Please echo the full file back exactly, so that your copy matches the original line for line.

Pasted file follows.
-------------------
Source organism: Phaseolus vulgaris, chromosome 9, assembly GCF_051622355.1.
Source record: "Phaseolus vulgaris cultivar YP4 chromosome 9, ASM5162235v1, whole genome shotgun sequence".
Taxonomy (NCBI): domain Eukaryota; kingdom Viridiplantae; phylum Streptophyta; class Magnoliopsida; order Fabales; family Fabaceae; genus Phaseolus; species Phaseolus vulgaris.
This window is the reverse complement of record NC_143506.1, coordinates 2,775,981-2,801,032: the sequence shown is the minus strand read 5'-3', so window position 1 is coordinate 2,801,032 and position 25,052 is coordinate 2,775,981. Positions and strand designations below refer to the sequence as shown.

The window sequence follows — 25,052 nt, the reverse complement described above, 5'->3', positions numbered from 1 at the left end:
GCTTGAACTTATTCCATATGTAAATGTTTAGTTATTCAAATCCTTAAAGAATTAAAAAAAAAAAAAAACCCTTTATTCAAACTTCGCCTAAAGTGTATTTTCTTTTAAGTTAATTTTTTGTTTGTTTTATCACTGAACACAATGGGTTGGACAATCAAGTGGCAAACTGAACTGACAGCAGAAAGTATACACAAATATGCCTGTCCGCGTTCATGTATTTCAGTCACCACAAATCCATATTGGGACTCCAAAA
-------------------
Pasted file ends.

Source organism: Phaseolus vulgaris, chromosome 9, assembly GCF_051622355.1.
Source record: "Phaseolus vulgaris cultivar YP4 chromosome 9, ASM5162235v1, whole genome shotgun sequence".
Taxonomy (NCBI): domain Eukaryota; kingdom Viridiplantae; phylum Streptophyta; class Magnoliopsida; order Fabales; family Fabaceae; genus Phaseolus; species Phaseolus vulgaris.
This window is the reverse complement of record NC_143506.1, coordinates 2,775,981-2,801,032: the sequence shown is the minus strand read 5'-3', so window position 1 is coordinate 2,801,032 and position 25,052 is coordinate 2,775,981. Positions and strand designations below refer to the sequence as shown.

The window sequence follows — 25,052 nt, the reverse complement described above, 5'->3', positions numbered from 1 at the left end:
GCTTGAACTTATTCCATATGTAAATGTTTAGTTATTCAAATCCTTAAAGAATTAAAAAAAAAAAAAAACCCTTTATTCAAACTTCGCCTAAAGTGTATTTTCTTTTAAGTTAATTTTTTGTTTGTTTTATCACTGAACACAATGGGTTGGACAATCAAGTGGCAAACTGAACTGACAGCAGAAAGTATACACAAATATGCCTGTCCGCGTTCATGTATTTCAGTCACCACAAATCCATATTGGGACTCCAAAA